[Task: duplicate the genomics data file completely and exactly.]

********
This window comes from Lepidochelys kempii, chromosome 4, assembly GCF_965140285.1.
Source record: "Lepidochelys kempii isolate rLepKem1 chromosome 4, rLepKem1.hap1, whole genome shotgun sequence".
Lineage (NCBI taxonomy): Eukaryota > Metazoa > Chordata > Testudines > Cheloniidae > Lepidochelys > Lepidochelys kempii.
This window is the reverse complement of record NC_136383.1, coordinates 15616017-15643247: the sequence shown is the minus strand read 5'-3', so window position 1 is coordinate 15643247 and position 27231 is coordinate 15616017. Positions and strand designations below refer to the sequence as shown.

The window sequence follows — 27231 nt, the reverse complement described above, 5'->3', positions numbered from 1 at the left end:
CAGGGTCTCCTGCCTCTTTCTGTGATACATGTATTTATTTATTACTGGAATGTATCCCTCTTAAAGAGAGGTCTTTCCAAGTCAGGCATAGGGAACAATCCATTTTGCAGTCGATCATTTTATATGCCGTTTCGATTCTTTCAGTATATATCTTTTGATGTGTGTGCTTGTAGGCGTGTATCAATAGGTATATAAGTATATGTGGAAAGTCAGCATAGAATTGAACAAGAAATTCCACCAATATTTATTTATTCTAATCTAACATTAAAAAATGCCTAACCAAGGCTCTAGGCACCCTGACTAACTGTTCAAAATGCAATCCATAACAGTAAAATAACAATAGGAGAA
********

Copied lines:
This window comes from Lepidochelys kempii, chromosome 4, assembly GCF_965140285.1.
Source record: "Lepidochelys kempii isolate rLepKem1 chromosome 4, rLepKem1.hap1, whole genome shotgun sequence".
Lineage (NCBI taxonomy): Eukaryota > Metazoa > Chordata > Testudines > Cheloniidae > Lepidochelys > Lepidochelys kempii.
This window is the reverse complement of record NC_136383.1, coordinates 15616017-15643247: the sequence shown is the minus strand read 5'-3', so window position 1 is coordinate 15643247 and position 27231 is coordinate 15616017. Positions and strand designations below refer to the sequence as shown.

The window sequence follows — 27231 nt, the reverse complement described above, 5'->3', positions numbered from 1 at the left end:
CAGGGTCTCCTGCCTCTTTCTGTGATACATGTATTTATTTATTACTGGAATGTATCCCTCTTAAAGAGAGGTCTTTCCAAGTCAGGCATAGGGAACAATCCATTTTGCAGTCGATCATTTTATATGCCGTTTCGATTCTTTCAGTATATATCTTTTGATGTGTGTGCTTGTAGGCGTGTATCAATAGGTATATAAGTATATGTGGAAAGTCAGCATAGAATTGAACAAGAAATTCCACCAATATTTATTTATTCTAATCTAACATTAAAAAATGCCTAACCAAGGCTCTAGGCACCCTGACTAACTGTTCAAAATGCAATCCATAACAGTAAAATAACAATAGGAGAA